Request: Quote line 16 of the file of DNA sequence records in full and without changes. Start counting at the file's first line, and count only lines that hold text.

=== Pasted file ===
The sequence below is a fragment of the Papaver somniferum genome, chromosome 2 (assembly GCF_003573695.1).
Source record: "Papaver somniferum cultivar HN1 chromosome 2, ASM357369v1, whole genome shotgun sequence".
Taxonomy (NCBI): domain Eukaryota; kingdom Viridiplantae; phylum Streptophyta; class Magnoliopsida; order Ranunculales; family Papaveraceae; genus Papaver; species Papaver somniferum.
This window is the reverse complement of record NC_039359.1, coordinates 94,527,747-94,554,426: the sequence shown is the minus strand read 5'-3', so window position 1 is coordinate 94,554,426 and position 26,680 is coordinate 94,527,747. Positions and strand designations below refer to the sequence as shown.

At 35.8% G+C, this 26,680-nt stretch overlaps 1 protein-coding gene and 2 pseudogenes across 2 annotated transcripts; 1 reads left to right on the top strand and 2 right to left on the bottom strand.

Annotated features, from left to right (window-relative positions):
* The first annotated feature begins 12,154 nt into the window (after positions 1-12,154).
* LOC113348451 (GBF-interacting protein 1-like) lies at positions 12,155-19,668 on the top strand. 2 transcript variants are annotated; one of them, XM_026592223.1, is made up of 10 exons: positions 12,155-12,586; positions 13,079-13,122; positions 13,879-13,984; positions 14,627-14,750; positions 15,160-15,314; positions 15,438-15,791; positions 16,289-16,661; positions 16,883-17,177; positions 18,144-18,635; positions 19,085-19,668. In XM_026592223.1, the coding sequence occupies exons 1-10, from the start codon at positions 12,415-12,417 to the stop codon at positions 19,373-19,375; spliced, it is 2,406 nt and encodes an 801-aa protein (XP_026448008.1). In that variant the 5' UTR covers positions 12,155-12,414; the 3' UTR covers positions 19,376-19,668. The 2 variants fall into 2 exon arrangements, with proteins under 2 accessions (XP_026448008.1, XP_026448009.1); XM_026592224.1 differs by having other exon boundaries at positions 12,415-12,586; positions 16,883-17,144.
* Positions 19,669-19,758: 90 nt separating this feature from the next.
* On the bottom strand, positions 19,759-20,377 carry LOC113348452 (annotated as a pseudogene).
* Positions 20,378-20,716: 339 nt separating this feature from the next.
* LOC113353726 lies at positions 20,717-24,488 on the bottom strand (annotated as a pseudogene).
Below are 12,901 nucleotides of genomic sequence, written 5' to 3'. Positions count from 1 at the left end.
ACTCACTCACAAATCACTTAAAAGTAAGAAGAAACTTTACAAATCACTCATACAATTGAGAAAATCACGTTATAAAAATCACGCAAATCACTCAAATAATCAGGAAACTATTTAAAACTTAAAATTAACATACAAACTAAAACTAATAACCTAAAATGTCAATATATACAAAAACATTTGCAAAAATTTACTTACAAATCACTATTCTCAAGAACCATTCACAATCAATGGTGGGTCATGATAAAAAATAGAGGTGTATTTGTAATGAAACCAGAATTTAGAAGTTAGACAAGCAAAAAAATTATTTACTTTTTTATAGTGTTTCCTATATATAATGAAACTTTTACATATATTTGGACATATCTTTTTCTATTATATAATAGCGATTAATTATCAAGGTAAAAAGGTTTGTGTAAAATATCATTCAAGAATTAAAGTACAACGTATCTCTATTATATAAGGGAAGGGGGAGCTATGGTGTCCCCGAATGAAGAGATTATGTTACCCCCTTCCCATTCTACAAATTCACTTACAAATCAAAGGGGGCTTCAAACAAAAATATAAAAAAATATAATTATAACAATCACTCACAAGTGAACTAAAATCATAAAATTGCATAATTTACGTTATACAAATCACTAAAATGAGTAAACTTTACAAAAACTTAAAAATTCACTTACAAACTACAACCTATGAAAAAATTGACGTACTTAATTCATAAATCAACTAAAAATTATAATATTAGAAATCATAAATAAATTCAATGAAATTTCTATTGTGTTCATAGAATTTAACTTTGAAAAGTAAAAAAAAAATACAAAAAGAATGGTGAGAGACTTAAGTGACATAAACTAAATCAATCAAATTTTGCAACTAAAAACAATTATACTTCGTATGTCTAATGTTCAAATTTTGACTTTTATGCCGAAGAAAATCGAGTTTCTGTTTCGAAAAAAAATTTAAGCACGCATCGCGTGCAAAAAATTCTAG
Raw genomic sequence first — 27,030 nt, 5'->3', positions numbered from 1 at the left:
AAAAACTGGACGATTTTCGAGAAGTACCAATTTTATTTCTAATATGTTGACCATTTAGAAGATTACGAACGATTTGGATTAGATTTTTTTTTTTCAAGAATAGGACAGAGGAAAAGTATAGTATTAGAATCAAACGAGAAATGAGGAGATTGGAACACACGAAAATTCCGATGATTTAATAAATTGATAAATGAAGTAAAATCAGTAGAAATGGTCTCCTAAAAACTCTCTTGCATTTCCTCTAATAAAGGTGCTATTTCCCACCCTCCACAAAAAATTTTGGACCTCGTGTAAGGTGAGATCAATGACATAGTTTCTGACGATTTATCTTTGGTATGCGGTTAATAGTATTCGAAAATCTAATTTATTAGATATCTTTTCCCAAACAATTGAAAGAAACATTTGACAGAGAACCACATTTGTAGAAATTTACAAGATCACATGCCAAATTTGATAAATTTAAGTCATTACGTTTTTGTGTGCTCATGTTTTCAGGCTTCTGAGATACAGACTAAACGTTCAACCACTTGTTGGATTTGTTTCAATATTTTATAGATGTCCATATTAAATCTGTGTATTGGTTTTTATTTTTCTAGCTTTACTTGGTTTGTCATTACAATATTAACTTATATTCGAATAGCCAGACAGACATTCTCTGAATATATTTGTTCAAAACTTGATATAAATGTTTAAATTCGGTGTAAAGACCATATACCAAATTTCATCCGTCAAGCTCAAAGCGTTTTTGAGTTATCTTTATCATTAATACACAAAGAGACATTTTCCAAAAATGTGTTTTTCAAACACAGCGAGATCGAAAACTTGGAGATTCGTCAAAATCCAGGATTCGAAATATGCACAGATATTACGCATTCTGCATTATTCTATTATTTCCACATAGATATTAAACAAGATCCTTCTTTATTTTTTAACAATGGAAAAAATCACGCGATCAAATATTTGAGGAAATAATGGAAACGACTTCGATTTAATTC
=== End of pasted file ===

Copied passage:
AAAAACTGGACGATTTTCGAGAAGTACCAATTTTATTTCTAATATGTTGACCATTTAGAAGATTACGAACGATTTGGATTAGATTTTTTTTTTTCAAGAATAGGACAGAGGAAAAGTATAGTATTAGAATCAAACGAGAAATGAGGAGATTGGAACACACGAAAATTCCGATGATTTAATAAATTGATAAATGAAGTAAAATCAGTAGAAATGGTCTCCTAAAAACTCTCTTGCATTTCCTCTAATAAAGGTGCTATTTCCCACCCTCCACAAAAAATTTTGGACCTCGTGTAAGGTGAGATCAATGACATAGTTTCTGACGATTTATCTTTGGTATGCGGTTAATAGTATTCGAAAATCTAATTTATTAGATATCTTTTCCCAAACAATTGAAAGAAACATTTGACAGAGAACCACATTTGTAGAAATTTACAAGATCACATGCCAAATTTGATAAATTTAAGTCATTACGTTTTTGTGTGCTCATGTTTTCAGGCTTCTGAGATACAGACTAAACGTTCAACCACTTGTTGGATTTGTTTCAATATTTTATAGATGTCCATATTAAATCTGTGTATTGGTTTTTATTTTTCTAGCTTTACTTGGTTTGTCATTACAATATTAACTTATATTCGAATAGCCAGACAGACATTCTCTGAATATATTTGTTCAAAACTTGATATAAATGTTTAAATTCGGTGTAAAGACCATATACCAAATTTCATCCGTCAAGCTCAAAGCGTTTTTGAGTTATCTTTATCATTAATACACAAAGAGACATTTTCCAAAAATGTGTTTTTCAAACACAGCGAGATCGAAAACTTGGAGATTCGTCAAAATCCAGGATTCGAAATATGCACAGATATTACGCATTCTGCATTATTCTATTATTTCCACATAGATATTAAACAAGATCCTTCTTTATTTTTTAACAATGGAAAAAATCACGCGATCAAATATTTGAGGAAATAATGGAAACGACTTCGATTTAATTC